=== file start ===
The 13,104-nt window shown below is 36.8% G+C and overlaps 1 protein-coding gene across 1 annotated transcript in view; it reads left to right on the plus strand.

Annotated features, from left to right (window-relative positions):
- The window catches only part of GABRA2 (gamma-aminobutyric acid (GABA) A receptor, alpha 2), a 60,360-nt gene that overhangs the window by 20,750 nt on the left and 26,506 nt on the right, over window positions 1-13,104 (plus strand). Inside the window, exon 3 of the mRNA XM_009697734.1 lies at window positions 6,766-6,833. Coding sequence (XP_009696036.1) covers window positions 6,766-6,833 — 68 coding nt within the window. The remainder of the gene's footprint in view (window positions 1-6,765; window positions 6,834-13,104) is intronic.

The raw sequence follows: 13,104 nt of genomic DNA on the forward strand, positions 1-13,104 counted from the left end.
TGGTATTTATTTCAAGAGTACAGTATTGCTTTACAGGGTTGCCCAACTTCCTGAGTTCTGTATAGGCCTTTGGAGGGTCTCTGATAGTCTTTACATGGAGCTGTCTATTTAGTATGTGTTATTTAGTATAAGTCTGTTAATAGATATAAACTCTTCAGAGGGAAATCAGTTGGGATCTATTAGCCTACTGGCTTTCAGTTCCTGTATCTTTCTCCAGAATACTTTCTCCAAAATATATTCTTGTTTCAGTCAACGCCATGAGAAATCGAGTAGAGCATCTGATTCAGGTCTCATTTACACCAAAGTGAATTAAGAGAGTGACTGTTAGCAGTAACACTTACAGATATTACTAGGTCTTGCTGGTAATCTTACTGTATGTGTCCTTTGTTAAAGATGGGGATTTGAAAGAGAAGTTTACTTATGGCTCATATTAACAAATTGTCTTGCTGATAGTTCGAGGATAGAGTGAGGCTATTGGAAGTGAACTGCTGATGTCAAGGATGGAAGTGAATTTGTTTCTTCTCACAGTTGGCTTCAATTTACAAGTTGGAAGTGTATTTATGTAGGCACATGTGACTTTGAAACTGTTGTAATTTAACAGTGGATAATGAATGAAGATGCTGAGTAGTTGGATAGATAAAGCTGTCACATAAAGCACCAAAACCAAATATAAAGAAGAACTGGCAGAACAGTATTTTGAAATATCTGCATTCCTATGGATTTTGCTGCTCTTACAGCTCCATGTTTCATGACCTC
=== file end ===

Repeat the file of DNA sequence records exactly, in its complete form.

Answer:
The 13,104-nt window shown below is 36.8% G+C and overlaps 1 protein-coding gene across 1 annotated transcript in view; it reads left to right on the plus strand.

Annotated features, from left to right (window-relative positions):
- The window catches only part of GABRA2 (gamma-aminobutyric acid (GABA) A receptor, alpha 2), a 60,360-nt gene that overhangs the window by 20,750 nt on the left and 26,506 nt on the right, over window positions 1-13,104 (plus strand). Inside the window, exon 3 of the mRNA XM_009697734.1 lies at window positions 6,766-6,833. Coding sequence (XP_009696036.1) covers window positions 6,766-6,833 — 68 coding nt within the window. The remainder of the gene's footprint in view (window positions 1-6,765; window positions 6,834-13,104) is intronic.

The raw sequence follows: 13,104 nt of genomic DNA on the forward strand, positions 1-13,104 counted from the left end.
TGGTATTTATTTCAAGAGTACAGTATTGCTTTACAGGGTTGCCCAACTTCCTGAGTTCTGTATAGGCCTTTGGAGGGTCTCTGATAGTCTTTACATGGAGCTGTCTATTTAGTATGTGTTATTTAGTATAAGTCTGTTAATAGATATAAACTCTTCAGAGGGAAATCAGTTGGGATCTATTAGCCTACTGGCTTTCAGTTCCTGTATCTTTCTCCAGAATACTTTCTCCAAAATATATTCTTGTTTCAGTCAACGCCATGAGAAATCGAGTAGAGCATCTGATTCAGGTCTCATTTACACCAAAGTGAATTAAGAGAGTGACTGTTAGCAGTAACACTTACAGATATTACTAGGTCTTGCTGGTAATCTTACTGTATGTGTCCTTTGTTAAAGATGGGGATTTGAAAGAGAAGTTTACTTATGGCTCATATTAACAAATTGTCTTGCTGATAGTTCGAGGATAGAGTGAGGCTATTGGAAGTGAACTGCTGATGTCAAGGATGGAAGTGAATTTGTTTCTTCTCACAGTTGGCTTCAATTTACAAGTTGGAAGTGTATTTATGTAGGCACATGTGACTTTGAAACTGTTGTAATTTAACAGTGGATAATGAATGAAGATGCTGAGTAGTTGGATAGATAAAGCTGTCACATAAAGCACCAAAACCAAATATAAAGAAGAACTGGCAGAACAGTATTTTGAAATATCTGCATTCCTATGGATTTTGCTGCTCTTACAGCTCCATGTTTCATGACCTC